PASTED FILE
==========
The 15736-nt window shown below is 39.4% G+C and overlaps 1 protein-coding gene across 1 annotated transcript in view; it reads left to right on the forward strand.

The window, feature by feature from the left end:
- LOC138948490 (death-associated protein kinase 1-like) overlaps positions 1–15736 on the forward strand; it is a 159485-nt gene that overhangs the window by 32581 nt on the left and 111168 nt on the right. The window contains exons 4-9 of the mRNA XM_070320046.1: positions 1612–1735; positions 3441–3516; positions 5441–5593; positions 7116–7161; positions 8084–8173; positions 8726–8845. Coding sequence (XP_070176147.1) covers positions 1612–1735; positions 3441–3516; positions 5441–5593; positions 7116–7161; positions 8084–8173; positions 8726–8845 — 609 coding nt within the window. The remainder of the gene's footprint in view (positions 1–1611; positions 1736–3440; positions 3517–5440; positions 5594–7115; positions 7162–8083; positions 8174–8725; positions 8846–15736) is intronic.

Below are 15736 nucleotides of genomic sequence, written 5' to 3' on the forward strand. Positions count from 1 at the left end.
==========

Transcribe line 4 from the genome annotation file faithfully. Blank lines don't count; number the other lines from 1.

Below are 15736 nucleotides of genomic sequence, written 5' to 3' on the forward strand. Positions count from 1 at the left end.